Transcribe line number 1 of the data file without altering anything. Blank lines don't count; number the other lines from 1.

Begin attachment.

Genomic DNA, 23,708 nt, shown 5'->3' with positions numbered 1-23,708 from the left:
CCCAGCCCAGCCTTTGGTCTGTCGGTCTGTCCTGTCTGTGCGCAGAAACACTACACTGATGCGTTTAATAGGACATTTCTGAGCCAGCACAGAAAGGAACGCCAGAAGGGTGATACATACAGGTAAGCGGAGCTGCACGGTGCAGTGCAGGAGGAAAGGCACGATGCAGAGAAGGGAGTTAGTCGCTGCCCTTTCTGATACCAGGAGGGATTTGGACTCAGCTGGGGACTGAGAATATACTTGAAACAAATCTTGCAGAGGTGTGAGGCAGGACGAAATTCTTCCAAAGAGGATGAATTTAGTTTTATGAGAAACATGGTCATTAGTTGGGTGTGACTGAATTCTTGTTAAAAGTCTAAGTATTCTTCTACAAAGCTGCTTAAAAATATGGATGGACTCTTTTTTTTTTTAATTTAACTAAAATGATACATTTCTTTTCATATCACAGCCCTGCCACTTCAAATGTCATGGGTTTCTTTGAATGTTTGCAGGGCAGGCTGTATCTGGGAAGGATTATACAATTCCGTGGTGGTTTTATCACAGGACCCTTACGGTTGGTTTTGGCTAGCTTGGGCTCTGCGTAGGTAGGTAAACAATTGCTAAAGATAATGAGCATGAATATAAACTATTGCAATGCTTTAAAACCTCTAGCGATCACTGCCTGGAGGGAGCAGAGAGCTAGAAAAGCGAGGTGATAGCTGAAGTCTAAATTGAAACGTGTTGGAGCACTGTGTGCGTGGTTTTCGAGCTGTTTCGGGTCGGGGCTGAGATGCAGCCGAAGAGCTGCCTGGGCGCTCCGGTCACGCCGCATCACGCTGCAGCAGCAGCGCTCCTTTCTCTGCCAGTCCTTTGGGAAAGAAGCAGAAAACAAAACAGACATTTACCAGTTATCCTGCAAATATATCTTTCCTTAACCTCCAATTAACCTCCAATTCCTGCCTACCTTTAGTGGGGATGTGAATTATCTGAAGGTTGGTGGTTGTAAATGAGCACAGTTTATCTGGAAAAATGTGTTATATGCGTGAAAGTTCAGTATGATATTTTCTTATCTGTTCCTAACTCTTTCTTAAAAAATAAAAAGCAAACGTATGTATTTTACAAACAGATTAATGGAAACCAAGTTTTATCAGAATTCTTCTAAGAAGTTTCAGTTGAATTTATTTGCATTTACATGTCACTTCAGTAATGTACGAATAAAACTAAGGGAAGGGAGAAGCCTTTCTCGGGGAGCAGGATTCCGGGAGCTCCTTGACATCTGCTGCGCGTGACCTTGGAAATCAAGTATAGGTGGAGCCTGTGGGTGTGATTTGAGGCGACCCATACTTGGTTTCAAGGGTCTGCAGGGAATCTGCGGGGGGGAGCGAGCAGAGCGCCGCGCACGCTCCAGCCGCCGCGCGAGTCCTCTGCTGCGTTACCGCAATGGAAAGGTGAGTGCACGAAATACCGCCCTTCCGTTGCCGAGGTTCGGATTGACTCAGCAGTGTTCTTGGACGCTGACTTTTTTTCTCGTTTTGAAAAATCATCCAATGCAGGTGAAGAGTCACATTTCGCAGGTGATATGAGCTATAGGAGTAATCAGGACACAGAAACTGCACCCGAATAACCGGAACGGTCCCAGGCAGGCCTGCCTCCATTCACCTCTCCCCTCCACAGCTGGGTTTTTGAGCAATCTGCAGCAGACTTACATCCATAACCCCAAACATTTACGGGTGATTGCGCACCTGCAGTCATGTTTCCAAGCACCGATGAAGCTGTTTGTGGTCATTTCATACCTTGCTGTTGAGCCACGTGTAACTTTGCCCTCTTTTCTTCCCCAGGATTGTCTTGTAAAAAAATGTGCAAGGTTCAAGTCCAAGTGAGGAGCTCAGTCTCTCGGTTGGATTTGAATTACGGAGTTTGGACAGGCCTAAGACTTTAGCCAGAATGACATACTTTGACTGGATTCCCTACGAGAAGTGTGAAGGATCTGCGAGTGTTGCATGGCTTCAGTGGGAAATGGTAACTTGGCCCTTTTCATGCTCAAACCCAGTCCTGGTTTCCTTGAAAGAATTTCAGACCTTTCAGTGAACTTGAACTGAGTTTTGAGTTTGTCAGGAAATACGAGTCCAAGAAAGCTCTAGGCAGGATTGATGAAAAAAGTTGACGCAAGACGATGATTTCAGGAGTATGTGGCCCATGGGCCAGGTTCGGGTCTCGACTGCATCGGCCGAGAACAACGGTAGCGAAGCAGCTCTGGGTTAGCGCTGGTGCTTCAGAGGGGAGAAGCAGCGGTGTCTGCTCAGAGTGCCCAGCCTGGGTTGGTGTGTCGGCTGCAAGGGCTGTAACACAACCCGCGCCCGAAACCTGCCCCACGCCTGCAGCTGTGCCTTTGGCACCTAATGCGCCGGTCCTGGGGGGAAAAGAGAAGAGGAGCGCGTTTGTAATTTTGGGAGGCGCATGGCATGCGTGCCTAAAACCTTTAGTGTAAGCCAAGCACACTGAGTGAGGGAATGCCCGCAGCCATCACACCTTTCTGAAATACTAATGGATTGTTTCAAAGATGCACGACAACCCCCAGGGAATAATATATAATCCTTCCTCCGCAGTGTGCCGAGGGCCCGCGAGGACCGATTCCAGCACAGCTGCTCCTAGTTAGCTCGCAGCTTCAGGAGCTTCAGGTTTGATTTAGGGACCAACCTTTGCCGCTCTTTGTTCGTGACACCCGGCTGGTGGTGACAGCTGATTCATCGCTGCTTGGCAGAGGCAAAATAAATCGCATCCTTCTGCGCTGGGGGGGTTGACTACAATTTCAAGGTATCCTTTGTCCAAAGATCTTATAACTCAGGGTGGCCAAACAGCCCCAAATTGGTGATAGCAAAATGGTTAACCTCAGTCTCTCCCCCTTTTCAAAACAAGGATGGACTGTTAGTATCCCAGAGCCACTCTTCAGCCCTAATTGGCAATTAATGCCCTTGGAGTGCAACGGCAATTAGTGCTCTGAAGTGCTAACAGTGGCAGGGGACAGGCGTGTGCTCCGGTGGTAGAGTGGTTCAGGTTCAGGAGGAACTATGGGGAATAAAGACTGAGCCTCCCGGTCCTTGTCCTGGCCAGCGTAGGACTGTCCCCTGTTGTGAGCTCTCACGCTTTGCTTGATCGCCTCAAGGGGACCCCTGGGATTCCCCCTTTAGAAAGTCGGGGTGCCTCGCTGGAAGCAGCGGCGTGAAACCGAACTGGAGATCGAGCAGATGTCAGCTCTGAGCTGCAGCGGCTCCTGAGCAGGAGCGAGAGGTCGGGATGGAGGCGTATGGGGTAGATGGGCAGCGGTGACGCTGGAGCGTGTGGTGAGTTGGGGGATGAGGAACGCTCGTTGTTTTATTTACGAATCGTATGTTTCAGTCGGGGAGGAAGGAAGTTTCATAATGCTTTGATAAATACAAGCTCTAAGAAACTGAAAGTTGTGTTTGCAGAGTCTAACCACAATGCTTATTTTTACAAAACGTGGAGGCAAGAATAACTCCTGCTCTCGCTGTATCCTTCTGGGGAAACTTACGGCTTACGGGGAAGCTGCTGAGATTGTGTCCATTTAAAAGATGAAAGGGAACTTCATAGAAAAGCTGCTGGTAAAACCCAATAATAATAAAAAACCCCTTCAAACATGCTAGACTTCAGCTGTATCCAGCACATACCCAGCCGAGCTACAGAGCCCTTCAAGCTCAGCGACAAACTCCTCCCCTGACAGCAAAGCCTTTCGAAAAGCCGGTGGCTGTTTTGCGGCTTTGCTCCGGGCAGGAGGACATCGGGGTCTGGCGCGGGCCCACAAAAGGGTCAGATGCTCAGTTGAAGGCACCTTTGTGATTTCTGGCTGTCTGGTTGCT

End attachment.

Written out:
Genomic DNA, 23,708 nt, shown 5'->3' with positions numbered 1-23,708 from the left: